Although strep throat occurs predominantly in children, it could also be seen in teens or adults. To diagnose strep throat, doctors have to do tests:
- Rapid antigen test. Your doctor will likely first perform a rapid antigen test on a swab sample from your throat. This test can detect strep bacteria in minutes by looking for substances (antigens) in the throat. If the test is negative but your doctor still suspects strep, he or she might do a throat culture.
- Throat culture. A sterile swab is rubbed over the back of the throat and tonsils to get a sample of the secretions. It's not painful, but it may cause gagging. The sample is then cultured in a laboratory for the presence of bacteria, but results can take as long as two days.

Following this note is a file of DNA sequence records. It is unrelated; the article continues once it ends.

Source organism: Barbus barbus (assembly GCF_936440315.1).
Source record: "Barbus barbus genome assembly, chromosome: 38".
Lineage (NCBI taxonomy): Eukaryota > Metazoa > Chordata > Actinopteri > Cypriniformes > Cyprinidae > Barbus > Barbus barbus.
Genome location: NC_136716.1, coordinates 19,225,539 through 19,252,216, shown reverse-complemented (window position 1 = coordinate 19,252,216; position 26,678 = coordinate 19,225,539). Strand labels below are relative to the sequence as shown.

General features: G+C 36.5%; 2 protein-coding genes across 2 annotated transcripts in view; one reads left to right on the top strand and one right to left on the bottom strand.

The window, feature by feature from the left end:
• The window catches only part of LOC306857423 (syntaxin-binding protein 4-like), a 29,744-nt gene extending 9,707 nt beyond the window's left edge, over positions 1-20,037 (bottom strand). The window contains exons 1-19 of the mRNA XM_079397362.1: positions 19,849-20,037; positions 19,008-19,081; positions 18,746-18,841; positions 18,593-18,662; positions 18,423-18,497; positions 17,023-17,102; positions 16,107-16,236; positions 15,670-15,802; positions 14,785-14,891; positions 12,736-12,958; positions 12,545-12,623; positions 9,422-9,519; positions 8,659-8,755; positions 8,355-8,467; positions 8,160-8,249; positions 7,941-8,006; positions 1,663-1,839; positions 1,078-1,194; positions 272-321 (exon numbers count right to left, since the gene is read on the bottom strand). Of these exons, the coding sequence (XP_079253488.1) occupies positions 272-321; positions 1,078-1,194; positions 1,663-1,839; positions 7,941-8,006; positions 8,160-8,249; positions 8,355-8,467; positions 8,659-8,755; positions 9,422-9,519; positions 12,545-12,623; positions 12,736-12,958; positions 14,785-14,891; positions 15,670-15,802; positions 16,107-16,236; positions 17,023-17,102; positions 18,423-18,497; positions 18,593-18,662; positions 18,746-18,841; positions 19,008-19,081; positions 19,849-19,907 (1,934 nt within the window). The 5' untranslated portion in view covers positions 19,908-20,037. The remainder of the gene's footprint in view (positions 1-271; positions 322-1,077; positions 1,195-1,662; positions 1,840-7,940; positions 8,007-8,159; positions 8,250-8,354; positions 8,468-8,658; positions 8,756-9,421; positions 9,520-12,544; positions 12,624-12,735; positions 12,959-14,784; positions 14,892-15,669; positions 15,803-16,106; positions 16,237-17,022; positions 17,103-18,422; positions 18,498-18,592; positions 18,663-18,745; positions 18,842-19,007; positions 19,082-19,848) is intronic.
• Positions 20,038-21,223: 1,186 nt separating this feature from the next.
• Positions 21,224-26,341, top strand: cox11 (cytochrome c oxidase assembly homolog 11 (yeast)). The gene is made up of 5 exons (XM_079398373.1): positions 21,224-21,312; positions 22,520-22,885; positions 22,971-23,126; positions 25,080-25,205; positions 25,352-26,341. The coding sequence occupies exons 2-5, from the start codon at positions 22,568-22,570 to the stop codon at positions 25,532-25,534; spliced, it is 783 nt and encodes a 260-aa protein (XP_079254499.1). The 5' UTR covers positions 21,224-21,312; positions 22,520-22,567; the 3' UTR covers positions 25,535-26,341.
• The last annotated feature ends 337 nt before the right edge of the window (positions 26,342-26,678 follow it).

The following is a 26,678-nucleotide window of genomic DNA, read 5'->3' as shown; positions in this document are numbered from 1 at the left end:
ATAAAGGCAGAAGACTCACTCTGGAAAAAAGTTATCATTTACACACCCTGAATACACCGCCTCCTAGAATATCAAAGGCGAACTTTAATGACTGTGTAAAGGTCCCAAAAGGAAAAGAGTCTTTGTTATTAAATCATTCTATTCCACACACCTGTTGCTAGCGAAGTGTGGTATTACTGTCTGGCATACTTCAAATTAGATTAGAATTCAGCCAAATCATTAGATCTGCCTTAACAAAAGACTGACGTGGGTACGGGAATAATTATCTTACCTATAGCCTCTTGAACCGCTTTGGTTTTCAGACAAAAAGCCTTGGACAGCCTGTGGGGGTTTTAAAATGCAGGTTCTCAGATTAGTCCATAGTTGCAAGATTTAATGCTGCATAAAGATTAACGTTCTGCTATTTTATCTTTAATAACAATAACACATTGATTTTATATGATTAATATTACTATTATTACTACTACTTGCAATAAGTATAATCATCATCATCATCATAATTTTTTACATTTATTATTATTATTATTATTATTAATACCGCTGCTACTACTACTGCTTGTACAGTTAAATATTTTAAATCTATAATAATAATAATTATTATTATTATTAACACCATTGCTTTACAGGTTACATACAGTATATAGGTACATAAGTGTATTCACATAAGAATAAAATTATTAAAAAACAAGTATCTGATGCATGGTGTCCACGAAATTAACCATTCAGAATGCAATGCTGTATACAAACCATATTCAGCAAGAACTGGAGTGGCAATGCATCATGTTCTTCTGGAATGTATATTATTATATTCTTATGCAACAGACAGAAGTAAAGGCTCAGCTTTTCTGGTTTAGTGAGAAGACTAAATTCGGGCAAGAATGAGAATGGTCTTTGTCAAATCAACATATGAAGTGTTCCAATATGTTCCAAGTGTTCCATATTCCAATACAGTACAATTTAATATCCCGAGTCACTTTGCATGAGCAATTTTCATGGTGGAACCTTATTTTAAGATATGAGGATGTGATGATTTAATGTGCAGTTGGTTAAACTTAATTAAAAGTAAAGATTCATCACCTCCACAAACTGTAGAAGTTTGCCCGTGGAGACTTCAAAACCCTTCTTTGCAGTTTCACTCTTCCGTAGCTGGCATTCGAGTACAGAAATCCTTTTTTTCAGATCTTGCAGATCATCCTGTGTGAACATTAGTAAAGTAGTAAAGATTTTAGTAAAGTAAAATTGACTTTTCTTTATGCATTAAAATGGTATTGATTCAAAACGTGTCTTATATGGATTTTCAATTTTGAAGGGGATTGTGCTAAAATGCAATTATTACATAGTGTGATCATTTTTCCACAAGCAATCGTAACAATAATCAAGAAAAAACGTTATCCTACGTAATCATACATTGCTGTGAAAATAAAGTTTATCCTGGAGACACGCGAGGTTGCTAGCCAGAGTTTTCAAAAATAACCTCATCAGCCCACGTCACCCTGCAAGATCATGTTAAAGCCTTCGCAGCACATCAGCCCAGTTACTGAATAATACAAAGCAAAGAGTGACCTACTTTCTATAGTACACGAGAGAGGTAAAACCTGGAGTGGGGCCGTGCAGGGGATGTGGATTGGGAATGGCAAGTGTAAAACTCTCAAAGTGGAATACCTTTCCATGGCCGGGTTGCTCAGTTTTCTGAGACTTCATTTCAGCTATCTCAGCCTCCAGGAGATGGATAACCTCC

Medications are available to cure strep throat, relieve its symptoms, and prevent its complications and spread.
Your doctor will likely prescribe an oral antibiotic. If taken within 48 hours of the onset of the illness, antibiotics reduce the duration and severity of symptoms, as well as the risk of complications and the likelihood that infection will spread to others.
With treatment, you should start feeling better in a day or two. Call your doctor if there's no improvement after taking antibiotics for 48 hours.
Children taking an antibiotic who feel well and don't have a fever often can return to school or child care when they're no longer contagious — usually 24 hours after beginning treatment. But be sure to finish all the medicine. Stopping early can lead to recurrences and serious complications, such as rheumatic fever or kidney inflammation.